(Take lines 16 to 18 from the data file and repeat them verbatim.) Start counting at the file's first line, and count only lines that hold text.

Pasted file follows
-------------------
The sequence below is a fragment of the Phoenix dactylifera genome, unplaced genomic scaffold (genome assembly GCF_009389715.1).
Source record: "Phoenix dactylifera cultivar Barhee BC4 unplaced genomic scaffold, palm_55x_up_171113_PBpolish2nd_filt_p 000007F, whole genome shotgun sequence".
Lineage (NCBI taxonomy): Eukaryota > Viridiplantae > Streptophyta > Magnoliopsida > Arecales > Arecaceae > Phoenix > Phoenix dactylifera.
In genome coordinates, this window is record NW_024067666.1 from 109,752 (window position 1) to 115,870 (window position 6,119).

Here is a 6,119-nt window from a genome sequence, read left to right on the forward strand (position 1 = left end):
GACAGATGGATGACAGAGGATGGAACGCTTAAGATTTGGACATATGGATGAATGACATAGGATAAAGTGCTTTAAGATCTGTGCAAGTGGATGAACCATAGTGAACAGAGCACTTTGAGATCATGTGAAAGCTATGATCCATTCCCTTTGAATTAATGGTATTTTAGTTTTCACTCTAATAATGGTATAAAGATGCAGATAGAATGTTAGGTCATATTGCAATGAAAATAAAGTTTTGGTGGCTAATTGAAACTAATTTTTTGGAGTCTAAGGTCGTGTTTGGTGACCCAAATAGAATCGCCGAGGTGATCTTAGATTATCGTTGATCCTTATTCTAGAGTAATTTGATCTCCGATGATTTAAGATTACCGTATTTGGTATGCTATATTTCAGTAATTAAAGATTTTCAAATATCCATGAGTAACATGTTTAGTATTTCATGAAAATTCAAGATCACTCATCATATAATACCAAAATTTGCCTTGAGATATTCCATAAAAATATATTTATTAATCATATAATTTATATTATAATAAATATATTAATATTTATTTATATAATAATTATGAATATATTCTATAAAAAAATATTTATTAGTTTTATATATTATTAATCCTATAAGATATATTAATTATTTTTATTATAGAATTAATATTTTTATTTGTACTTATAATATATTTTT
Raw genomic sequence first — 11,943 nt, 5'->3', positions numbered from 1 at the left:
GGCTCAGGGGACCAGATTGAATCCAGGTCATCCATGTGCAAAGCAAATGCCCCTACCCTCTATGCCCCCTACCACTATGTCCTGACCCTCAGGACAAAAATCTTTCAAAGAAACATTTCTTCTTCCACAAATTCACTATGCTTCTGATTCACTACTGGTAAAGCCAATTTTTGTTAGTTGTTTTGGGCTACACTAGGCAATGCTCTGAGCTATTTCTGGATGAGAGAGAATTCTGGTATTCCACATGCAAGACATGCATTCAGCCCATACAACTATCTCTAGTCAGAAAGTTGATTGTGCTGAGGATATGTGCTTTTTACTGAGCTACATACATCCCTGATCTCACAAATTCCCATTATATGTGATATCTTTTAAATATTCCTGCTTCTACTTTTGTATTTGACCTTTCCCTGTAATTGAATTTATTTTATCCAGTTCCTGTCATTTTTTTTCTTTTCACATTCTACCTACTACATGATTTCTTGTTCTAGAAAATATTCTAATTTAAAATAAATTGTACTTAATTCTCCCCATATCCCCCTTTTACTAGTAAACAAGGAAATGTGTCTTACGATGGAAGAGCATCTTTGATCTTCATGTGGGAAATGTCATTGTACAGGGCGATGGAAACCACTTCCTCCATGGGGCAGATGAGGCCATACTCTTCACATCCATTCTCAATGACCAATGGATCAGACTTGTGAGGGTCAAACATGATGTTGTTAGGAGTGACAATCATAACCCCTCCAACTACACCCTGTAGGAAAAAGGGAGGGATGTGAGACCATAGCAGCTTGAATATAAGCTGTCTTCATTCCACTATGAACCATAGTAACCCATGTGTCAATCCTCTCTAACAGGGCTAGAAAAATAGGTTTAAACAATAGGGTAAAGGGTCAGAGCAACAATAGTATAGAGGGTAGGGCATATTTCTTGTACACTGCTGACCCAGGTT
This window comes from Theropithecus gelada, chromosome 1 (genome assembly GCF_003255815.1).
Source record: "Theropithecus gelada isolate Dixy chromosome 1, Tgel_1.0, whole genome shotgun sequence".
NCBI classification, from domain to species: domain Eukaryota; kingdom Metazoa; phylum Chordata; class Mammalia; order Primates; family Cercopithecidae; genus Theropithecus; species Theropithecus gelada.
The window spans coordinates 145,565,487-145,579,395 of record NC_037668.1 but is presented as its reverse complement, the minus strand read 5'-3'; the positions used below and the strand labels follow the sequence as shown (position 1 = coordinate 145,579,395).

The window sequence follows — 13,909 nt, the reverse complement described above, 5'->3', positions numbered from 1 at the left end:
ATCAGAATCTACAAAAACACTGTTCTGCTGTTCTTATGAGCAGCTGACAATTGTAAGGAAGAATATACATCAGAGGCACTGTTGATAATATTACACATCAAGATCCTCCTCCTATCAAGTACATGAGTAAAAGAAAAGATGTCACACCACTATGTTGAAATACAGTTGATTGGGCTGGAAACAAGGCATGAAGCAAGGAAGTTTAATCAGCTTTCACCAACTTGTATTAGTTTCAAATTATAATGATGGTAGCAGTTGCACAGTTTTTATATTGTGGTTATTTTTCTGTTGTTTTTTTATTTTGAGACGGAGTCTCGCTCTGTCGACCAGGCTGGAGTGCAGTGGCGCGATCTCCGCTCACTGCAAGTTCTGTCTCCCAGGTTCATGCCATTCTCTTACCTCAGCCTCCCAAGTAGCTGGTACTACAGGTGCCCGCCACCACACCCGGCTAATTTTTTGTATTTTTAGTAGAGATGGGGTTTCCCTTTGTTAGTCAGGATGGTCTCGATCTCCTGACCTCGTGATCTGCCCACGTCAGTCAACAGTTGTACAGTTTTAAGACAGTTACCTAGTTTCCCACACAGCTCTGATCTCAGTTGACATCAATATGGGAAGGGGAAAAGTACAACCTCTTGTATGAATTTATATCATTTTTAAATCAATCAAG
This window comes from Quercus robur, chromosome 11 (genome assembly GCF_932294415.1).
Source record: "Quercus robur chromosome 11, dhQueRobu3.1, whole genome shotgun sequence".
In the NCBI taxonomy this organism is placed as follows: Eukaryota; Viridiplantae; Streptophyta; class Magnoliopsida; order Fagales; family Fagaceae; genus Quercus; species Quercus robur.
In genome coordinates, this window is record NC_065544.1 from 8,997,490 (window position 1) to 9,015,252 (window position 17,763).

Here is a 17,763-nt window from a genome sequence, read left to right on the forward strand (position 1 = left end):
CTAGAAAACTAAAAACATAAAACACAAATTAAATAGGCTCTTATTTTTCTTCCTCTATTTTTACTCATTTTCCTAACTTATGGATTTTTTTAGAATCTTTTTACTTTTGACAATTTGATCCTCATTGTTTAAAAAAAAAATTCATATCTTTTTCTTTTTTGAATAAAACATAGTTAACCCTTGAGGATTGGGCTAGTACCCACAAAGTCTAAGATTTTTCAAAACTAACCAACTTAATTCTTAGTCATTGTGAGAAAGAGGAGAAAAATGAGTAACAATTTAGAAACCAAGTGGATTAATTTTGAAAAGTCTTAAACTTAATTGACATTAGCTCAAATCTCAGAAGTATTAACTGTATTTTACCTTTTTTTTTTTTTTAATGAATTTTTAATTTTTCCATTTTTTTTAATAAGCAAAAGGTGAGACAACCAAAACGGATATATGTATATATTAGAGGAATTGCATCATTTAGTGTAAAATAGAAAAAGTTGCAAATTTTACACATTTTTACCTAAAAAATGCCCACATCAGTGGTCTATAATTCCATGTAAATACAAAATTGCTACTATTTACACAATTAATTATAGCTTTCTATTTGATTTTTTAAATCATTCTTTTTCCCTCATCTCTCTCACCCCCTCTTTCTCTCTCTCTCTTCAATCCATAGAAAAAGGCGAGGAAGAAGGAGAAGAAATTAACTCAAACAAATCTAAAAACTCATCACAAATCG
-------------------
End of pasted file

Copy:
Source record: "Quercus robur chromosome 11, dhQueRobu3.1, whole genome shotgun sequence".
In the NCBI taxonomy this organism is placed as follows: Eukaryota; Viridiplantae; Streptophyta; class Magnoliopsida; order Fagales; family Fagaceae; genus Quercus; species Quercus robur.
In genome coordinates, this window is record NC_065544.1 from 8,997,490 (window position 1) to 9,015,252 (window position 17,763).